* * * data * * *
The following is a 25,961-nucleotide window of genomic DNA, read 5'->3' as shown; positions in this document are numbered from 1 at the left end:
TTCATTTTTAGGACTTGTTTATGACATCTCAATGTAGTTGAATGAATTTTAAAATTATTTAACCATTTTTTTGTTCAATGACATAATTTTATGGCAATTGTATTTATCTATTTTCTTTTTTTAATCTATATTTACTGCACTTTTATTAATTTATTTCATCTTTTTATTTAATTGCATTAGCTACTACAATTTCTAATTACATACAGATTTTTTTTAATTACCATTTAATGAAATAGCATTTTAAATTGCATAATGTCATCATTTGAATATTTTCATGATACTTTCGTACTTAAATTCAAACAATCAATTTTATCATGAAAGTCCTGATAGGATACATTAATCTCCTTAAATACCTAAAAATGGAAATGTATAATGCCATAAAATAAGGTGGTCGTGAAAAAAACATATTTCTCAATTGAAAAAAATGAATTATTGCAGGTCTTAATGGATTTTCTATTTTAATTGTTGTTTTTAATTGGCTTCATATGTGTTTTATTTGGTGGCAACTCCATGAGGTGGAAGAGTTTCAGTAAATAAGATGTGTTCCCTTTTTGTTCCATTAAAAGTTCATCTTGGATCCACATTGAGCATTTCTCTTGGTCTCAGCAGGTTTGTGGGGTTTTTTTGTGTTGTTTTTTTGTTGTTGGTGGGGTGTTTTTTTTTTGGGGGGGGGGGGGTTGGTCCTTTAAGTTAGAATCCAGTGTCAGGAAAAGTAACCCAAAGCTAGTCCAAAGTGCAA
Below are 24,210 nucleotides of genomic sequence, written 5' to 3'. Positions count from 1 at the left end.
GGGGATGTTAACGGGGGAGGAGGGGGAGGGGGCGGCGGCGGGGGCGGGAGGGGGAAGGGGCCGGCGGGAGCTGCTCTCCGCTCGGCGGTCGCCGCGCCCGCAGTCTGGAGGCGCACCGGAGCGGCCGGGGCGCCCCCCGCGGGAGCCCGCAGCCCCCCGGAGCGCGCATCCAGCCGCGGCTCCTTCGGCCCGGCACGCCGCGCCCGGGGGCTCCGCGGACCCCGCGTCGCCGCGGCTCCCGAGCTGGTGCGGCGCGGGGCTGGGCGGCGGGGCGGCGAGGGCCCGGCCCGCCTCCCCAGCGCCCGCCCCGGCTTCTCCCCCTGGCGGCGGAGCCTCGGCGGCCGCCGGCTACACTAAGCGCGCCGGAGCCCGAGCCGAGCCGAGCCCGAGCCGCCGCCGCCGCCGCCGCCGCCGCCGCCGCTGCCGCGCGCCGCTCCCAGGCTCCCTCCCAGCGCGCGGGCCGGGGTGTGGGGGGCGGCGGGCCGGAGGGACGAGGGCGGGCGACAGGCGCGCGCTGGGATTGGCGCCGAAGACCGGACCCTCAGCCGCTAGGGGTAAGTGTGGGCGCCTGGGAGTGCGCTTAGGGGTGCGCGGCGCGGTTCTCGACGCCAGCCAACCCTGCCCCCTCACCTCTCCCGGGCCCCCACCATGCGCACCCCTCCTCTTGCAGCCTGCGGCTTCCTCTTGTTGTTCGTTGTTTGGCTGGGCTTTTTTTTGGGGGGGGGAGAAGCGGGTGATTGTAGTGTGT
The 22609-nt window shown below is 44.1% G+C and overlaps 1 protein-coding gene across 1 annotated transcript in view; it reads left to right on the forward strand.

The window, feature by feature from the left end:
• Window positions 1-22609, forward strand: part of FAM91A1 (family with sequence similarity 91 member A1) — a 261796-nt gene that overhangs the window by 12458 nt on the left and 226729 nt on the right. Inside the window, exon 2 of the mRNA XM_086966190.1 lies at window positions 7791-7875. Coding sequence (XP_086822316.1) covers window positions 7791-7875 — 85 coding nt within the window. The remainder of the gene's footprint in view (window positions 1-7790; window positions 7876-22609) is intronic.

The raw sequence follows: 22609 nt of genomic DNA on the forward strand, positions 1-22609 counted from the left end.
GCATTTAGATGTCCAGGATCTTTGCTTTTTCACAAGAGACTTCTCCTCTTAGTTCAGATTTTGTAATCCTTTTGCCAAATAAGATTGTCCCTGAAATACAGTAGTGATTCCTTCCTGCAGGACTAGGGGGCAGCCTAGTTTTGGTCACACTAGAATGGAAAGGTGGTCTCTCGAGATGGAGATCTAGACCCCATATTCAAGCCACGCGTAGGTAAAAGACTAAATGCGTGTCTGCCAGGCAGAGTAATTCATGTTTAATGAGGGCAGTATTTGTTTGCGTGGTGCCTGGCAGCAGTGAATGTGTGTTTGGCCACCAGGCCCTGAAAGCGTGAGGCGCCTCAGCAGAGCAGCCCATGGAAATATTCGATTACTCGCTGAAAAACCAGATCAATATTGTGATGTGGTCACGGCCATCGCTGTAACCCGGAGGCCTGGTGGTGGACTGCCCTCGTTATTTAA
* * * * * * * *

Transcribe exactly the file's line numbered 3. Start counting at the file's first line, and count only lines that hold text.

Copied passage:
Below are 24,210 nucleotides of genomic sequence, written 5' to 3'. Positions count from 1 at the left end.